Luke tells the story of the incident in the Synagogue, when Jesus read the book of Isaiah and his interpretation made the Jews so angry implying he is the Messiah, and they chased him out the city.

“And he taught in their synagogues, being glorified of all. And he came to Nazareth, where he had been brought up: and, as his custom was, he went into the synagogue on the Sabbath day, and stood up for to read. And there was delivered unto him the book of the prophet Esaias. And when he had opened the book, he found the place where it was written, The Spirit of the Lord is upon me, because he hath anointed me to preach the gospel to the poor; he hath sent me to heal the brokenhearted, to preach deliverance to the captives, and recovering of sight to the blind, to set at liberty them that are bruised, To preach the acceptable year of the Lord. And he closed the book, and he gave it again to the minister, and sat down. And the eyes of all them that were in the synagogue were fastened on him. And he began to say unto them, This day is this scripture fulfilled in your ears. And all bare him witness, and wondered at the gracious words which proceeded out of his mouth. And they said, Is not this Joseph’s son? And he said unto them, Ye will surely say unto me this proverb, Physician, heal thyself: whatsoever we have heard done in Capernaum, do also here in thy country. And he said, Verily I say unto you, No prophet is accepted in his own country. But I tell you of a truth, many widows were in Israel in the days of Elias, when the heaven was shut up three years and six months, when great famine was throughout all the land; But unto none of them was Elias sent, save unto Sarepta, a city of Sidon, unto a woman that was a widow. And many lepers were in Israel in the time of Eliseus the prophet; and none of them was cleansed, saving Naaman the Syrian. And all they in the synagogue, when they heard these things, were filled with wrath, And rose up, and thrust him out of the city, and led him unto the brow of the hill whereon their city was built, that they might cast him down headlong. But he passing through the midst of them went his way”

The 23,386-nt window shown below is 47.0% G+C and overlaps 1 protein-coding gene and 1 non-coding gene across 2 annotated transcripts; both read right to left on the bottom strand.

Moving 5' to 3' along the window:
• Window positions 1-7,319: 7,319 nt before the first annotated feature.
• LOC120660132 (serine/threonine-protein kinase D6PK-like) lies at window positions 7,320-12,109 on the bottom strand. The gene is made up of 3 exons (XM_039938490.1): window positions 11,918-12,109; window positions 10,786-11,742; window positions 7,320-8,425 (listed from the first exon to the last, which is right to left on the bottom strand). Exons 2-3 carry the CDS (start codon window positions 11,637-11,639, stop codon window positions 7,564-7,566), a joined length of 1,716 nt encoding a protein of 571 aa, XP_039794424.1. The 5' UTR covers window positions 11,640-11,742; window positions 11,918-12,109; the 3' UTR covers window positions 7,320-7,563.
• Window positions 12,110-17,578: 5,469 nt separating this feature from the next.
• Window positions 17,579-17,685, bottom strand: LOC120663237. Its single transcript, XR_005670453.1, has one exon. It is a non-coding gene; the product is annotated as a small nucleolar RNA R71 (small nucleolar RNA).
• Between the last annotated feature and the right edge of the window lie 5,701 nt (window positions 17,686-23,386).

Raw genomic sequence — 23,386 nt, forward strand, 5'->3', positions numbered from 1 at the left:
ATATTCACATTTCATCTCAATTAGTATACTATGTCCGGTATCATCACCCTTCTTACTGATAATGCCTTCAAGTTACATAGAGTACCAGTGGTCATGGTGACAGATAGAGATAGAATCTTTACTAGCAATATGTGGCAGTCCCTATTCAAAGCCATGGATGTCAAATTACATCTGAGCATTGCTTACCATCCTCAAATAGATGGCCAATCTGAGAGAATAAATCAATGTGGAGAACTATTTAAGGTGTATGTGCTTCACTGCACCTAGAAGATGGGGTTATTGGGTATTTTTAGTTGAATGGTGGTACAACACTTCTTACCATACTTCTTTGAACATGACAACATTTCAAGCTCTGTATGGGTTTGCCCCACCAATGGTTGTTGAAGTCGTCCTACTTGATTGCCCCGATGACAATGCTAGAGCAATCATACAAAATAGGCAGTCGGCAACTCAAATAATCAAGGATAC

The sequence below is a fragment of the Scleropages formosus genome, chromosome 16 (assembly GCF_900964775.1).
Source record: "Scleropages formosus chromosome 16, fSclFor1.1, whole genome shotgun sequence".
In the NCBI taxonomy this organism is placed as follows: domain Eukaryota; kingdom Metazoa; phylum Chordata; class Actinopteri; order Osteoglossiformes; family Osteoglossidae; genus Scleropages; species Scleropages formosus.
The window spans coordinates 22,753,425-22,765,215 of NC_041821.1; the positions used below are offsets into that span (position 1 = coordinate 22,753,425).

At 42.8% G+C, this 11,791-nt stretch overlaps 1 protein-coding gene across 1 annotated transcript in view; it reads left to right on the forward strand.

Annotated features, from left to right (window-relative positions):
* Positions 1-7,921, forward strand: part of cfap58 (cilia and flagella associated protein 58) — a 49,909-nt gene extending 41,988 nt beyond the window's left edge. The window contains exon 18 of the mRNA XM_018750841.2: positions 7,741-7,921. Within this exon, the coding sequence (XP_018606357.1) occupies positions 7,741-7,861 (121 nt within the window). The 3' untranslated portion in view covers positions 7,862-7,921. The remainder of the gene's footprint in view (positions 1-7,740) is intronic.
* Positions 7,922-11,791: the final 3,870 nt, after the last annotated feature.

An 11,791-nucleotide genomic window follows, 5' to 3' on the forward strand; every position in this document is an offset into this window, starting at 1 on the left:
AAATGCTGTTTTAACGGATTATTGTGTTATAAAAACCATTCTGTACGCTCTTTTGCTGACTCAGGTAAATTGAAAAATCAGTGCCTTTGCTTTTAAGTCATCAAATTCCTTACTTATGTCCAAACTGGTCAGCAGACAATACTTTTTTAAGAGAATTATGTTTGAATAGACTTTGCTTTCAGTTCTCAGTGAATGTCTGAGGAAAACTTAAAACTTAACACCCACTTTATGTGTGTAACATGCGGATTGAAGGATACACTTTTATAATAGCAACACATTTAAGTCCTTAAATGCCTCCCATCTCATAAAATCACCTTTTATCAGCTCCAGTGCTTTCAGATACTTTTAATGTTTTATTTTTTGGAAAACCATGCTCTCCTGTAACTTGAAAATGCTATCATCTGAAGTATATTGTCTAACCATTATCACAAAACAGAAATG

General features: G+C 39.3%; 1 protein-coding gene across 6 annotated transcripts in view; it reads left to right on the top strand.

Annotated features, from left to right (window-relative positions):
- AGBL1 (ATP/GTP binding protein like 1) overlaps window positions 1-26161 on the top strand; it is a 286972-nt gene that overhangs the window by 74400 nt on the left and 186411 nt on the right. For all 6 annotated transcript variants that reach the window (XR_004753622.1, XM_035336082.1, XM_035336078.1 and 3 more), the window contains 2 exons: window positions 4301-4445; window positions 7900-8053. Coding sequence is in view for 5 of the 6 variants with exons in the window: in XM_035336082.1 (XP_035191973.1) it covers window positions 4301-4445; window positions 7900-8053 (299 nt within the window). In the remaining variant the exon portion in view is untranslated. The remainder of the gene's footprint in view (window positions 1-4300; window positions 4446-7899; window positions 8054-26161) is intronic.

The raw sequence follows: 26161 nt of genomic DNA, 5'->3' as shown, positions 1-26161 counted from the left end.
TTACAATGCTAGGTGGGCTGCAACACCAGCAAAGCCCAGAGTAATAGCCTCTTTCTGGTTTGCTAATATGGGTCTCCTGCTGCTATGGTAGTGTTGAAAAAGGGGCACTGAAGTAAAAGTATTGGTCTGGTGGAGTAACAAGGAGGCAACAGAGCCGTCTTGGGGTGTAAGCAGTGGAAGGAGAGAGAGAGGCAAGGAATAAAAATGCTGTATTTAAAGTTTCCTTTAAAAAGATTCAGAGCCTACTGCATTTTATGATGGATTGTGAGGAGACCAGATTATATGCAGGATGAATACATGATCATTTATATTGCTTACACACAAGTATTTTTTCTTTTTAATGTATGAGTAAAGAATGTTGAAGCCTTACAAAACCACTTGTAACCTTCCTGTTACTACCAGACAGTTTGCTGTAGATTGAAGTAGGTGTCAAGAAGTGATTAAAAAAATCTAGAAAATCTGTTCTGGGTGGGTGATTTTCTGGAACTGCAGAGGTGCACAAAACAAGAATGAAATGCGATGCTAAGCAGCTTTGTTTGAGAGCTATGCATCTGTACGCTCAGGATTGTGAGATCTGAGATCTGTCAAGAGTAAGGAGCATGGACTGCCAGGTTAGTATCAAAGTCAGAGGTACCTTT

(b) Mark  (6: 1-6)

   Years later Jesus came to teach in the synagogue in his home town, on the Sabbath day. The locals, who knew him as a local boy, refused to honor him:

“And he went out from thence, and came into his own country; and his disciples follow him.
And when the sabbath day was come, he began to teach in the synagogue: and many hearing him were astonished, saying, From whence hath this man these things? and what wisdom is this which is given unto him, that even such mighty works are wrought by his hands? Is not this the carpenter, the son of Mary, the brother of James, and Joses, and of Juda, and Simon? and are not his sisters here with us? And they were offended at him. But Jesus, said unto them, A prophet is not without honour, but in his own country, and among his own kin, and in his own house. And he could there do no mighty work, save that he laid his hands upon a few sick folk, and healed them. And he marvelled because of their unbelief. And he went round about the villages, teaching”.

Synagogue Church: painting – sharing the Holy Land experience


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This page was last updated on Nov 14, 2014 (Added LoC photo)